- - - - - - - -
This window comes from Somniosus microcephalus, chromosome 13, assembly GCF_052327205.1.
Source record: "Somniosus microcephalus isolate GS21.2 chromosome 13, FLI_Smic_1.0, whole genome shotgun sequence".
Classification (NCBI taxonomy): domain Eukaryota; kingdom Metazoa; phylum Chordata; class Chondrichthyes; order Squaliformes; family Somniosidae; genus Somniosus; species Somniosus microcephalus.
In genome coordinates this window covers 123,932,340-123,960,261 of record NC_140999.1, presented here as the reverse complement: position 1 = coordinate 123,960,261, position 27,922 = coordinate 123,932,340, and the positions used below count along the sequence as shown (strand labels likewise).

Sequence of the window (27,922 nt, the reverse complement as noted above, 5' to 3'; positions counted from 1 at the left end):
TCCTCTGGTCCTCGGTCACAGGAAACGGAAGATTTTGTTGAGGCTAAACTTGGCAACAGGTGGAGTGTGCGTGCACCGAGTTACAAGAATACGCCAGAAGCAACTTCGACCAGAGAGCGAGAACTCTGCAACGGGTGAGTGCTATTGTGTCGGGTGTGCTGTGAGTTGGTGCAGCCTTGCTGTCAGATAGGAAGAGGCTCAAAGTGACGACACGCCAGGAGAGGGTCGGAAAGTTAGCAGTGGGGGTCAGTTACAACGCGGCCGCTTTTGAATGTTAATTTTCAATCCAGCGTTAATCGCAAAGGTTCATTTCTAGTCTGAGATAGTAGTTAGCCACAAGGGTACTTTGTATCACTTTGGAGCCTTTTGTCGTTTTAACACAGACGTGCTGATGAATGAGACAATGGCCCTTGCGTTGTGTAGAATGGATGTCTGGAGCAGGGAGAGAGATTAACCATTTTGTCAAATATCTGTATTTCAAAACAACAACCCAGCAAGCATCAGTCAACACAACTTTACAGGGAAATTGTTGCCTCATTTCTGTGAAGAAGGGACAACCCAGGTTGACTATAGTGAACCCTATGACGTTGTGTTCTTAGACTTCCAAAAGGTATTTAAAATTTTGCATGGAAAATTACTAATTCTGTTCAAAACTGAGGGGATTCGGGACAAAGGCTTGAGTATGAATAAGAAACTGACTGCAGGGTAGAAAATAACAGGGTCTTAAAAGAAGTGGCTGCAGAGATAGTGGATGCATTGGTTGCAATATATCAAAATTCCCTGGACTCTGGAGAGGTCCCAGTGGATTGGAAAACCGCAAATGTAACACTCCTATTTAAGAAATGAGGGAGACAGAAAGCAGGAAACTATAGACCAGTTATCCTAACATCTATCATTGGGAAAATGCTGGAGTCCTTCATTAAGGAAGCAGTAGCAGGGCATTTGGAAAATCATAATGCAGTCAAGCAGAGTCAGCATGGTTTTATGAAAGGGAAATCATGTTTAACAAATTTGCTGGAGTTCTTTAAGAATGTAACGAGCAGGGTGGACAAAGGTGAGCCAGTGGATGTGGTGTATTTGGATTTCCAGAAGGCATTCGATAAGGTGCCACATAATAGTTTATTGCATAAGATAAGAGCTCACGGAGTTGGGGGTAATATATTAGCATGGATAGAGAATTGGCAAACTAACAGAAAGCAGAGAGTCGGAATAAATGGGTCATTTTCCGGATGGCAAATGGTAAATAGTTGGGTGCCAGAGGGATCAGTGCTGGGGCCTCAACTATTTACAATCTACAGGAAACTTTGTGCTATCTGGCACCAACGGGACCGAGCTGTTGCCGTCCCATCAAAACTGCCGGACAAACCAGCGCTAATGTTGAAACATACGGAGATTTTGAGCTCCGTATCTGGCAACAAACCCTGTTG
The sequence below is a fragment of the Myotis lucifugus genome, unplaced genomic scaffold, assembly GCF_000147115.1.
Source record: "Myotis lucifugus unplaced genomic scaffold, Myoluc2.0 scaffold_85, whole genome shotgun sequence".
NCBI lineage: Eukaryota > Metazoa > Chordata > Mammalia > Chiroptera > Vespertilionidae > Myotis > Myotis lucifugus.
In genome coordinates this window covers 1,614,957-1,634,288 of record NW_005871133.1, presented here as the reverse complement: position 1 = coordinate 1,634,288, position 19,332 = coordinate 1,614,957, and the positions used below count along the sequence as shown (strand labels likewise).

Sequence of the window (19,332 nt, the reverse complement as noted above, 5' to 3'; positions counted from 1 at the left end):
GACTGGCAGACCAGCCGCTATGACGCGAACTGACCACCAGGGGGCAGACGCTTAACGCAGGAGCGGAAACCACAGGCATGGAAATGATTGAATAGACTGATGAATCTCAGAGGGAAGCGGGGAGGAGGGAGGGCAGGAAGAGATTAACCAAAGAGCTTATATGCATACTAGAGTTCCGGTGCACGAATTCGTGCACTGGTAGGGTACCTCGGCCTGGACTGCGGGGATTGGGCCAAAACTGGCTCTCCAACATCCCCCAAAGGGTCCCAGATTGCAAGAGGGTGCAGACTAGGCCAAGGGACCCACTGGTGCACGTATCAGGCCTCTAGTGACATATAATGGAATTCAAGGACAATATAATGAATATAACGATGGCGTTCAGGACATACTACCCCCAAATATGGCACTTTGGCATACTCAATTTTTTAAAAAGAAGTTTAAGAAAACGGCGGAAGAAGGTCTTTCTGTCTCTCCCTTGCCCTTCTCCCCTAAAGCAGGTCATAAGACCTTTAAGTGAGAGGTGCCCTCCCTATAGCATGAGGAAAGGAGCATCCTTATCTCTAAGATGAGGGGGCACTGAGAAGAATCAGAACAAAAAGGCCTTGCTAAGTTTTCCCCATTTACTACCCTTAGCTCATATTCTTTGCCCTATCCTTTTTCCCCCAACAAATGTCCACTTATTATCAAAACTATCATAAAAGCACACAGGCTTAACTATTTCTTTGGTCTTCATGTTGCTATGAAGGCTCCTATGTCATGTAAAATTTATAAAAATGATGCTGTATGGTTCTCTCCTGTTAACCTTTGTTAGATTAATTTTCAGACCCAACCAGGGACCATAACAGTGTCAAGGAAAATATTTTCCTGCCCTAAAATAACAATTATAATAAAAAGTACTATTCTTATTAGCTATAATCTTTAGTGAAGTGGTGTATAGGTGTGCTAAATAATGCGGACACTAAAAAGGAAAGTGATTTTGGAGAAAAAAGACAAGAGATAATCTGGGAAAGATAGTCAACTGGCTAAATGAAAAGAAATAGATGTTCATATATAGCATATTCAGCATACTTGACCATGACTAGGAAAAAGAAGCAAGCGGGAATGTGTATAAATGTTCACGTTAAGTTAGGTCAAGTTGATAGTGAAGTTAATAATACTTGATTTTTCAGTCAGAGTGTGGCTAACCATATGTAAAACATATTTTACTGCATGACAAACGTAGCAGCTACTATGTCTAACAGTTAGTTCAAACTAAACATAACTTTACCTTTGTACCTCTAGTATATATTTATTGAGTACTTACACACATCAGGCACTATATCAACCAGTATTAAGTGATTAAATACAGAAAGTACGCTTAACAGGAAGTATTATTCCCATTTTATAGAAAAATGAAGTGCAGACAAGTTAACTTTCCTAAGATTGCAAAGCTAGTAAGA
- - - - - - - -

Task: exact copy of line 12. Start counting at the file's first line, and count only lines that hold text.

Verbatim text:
GACTGGCAGACCAGCCGCTATGACGCGAACTGACCACCAGGGGGCAGACGCTTAACGCAGGAGCGGAAACCACAGGCATGGAAATGATTGAATAGACTGATGAATCTCAGAGGGAAGCGGGGAGGAGGGAGGGCAGGAAGAGATTAACCAAAGAGCTTATATGCATACTAGAGTTCCGGTGCACGAATTCGTGCACTGGTAGGGTACCTCGGCCTGGACTGCGGGGATTGGGCCAAAACTGGCTCTCCAACATCCCCCAAAGGGTCCCAGATTGCAAGAGGGTGCAGACTAGGCCAAGGGACCCACTGGTGCACGTATCAGGCCTCTAGTGACATATAATGGAATTCAAGGACAATATAATGAATATAACGATGGCGTTCAGGACATACTACCCCCAAATATGGCACTTTGGCATACTCAATTTTTTAAAAAGAAGTTTAAGAAAACGGCGGAAGAAGGTCTTTCTGTCTCTCCCTTGCCCTTCTCCCCTAAAGCAGGTCATAAGACCTTTAAGTGAGAGGTGCCCTCCCTATAGCATGAGGAAAGGAGCATCCTTATCTCTAAGATGAGGGGGCACTGAGAAGAATCAGAACAAAAAGGCCTTGCTAAGTTTTCCCCATTTACTACCCTTAGCTCATATTCTTTGCCCTATCCTTTTTCCCCCAACAAATGTCCACTTATTATCAAAACTATCATAAAAGCACACAGGCTTAACTATTTCTTTGGTCTTCATGTTGCTATGAAGGCTCCTATGTCATGTAAAATTTATAAAAATGATGCTGTATGGTTCTCTCCTGTTAACCTTTGTTAGATTAATTTTCAGACCCAACCAGGGACCATAACAGTGTCAAGGAAAATATTTTCCTGCCCTAAAATAACAATTATAATAAAAAGTACTATTCTTATTAGCTATAATCTTTAGTGAAGTGGTGTATAGGTGTGCTAAATAATGCGGACACTAAAAAGGAAAGTGATTTTGGAGAAAAAAGACAAGAGATAATCTGGGAAAGATAGTCAACTGGCTAAATGAAAAGAAATAGATGTTCATATATAGCATATTCAGCATACTTGACCATGACTAGGAAAAAGAAGCAAGCGGGAATGTGTATAAATGTTCACGTTAAGTTAGGTCAAGTTGATAGTGAAGTTAATAATACTTGATTTTTCAGTCAGAGTGTGGCTAACCATATGTAAAACATATTTTACTGCATGACAAACGTAGCAGCTACTATGTCTAACAGTTAGTTCAAACTAAACATAACTTTACCTTTGTACCTCTAGTATATATTTATTGAGTACTTACACACATCAGGCACTATATCAACCAGTATTAAGTGATTAAATACAGAAAGTACGCTTAACAGGAAGTATTATTCCCATTTTATAGAAAAATGAAGTGCAGACAAGTTAACTTTCCTAAGATTGCAAAGCTAGTAAGA